How Should Regulators Warn Patients About New Drug Risks? UK Wants to Know
Posted 10 June 2015 | By
In an effort to improve how safety issues are communicated, the UK's Medicines and Healthcare Products Regulatory Agency (MHRA) has launched a survey for healthcare professionals to provide input on how the communications are used.
The survey is being launched as part of the Strengthening Collaboration for Operating Pharmacovigilance in Europe (SCOPE) Joint Action initiative, which was launched to "help medicines regulators operate pharmacovigilance systems" in line with new EU legislative requirements. SCOPE focuses on five specific pharmacovigilance work areas: adverse drug reaction (ADR) collection, signal management, risk communications, quality management systems (QMS) and lifecycle pharmacovigilance.
The primary legal basis for pharmacovigilance requirements in the EU are found in Article 57 of Regulation (EC) No. 726/2004 and Title IX of Directive 2001/83/EC. In 2010 and 2012, the EU introduced new directives and regulations amending its pharmacovigilance requirements, which are collectively known as the new pharmacovigilance legislation.
MHRA says the survey will be "used to improve regulatory safety communications" such as direct healthcare professional communications, national regulatory agency communications (such as drug safety updates) and educational materials. These communications are intended to provide healthcare professionals and consumers with information related to drug safety, prescribing changes or ADRs.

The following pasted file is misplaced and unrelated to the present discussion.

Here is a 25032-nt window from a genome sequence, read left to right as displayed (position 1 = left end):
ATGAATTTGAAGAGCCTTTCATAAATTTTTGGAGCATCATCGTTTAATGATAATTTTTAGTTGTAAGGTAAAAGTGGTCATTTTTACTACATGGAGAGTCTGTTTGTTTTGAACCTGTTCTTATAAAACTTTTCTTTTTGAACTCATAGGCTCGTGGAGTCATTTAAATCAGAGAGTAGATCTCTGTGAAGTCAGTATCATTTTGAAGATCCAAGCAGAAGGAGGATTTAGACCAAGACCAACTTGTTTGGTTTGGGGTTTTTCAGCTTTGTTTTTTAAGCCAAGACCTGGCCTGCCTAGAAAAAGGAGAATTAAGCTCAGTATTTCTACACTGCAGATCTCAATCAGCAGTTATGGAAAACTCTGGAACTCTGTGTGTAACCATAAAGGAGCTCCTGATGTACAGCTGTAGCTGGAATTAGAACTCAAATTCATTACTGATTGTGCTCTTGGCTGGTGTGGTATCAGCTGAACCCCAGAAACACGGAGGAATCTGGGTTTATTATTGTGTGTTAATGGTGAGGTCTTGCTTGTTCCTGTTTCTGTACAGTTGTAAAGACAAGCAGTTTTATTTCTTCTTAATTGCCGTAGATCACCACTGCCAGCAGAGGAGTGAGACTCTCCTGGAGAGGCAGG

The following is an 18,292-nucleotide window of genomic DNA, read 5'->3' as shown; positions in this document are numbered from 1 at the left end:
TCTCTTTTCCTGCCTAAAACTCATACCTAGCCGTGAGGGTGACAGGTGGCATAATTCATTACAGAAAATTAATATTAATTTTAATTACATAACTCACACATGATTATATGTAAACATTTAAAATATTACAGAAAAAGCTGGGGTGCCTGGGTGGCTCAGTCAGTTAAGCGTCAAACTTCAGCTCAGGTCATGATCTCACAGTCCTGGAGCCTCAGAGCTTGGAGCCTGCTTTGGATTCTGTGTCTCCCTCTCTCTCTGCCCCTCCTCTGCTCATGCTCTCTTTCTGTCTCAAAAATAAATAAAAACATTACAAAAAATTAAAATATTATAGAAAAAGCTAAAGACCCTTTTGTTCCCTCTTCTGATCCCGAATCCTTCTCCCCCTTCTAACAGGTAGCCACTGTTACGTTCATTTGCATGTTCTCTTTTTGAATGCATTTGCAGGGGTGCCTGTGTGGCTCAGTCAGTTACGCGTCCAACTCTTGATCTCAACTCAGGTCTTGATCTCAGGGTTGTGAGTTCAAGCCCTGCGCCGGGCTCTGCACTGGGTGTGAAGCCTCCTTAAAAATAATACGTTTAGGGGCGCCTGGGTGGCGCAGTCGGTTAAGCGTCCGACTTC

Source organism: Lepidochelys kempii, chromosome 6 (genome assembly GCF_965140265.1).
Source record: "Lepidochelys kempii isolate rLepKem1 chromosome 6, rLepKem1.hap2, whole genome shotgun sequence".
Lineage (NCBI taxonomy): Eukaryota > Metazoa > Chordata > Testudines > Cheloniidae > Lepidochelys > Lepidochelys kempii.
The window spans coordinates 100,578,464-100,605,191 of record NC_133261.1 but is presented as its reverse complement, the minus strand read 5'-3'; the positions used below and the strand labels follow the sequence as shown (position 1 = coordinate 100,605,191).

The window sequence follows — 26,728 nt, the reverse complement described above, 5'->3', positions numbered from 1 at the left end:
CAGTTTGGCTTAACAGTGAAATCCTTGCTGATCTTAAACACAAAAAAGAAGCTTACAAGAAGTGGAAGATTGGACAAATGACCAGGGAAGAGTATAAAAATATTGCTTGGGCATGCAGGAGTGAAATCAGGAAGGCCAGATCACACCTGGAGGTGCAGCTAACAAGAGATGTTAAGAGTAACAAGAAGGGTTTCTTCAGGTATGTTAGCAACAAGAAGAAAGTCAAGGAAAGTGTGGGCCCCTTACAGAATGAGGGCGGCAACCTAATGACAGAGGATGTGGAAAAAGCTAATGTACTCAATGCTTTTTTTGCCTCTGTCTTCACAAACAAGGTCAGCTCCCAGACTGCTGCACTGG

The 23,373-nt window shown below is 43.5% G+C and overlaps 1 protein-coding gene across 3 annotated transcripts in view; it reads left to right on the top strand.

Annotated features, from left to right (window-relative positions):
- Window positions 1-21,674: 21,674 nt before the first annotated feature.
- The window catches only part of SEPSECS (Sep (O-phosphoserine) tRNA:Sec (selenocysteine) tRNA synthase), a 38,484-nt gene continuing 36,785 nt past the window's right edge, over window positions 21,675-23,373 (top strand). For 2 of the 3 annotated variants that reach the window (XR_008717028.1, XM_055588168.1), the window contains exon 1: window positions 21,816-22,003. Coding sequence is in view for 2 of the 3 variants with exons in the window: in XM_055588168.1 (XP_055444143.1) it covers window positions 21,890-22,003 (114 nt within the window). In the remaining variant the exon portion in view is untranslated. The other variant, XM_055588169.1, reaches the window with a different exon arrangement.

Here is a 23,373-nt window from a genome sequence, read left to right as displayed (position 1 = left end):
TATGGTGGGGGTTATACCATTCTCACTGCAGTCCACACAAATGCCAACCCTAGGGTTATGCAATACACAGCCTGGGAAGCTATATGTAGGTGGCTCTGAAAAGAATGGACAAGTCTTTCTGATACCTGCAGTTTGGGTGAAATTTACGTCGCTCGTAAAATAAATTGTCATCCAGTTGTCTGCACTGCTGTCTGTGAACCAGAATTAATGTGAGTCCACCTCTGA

In particular, MHRA wants to know how familiar respondents are with each type of communication by supplying examples of each, and whether or not the communications are read or acted upon.
The survey queries respondents about their preferences for electronic and hardcopy communications, and asks that they rate different mediums such as email, social media, text messages and websites for their value in communicating safety updates.
Additionally, the survey asks respondents to quantify how likely they are to take action on a specific safety warning based on different criteria such as the seriousness of an ADR or the ease of implementing a recommendation.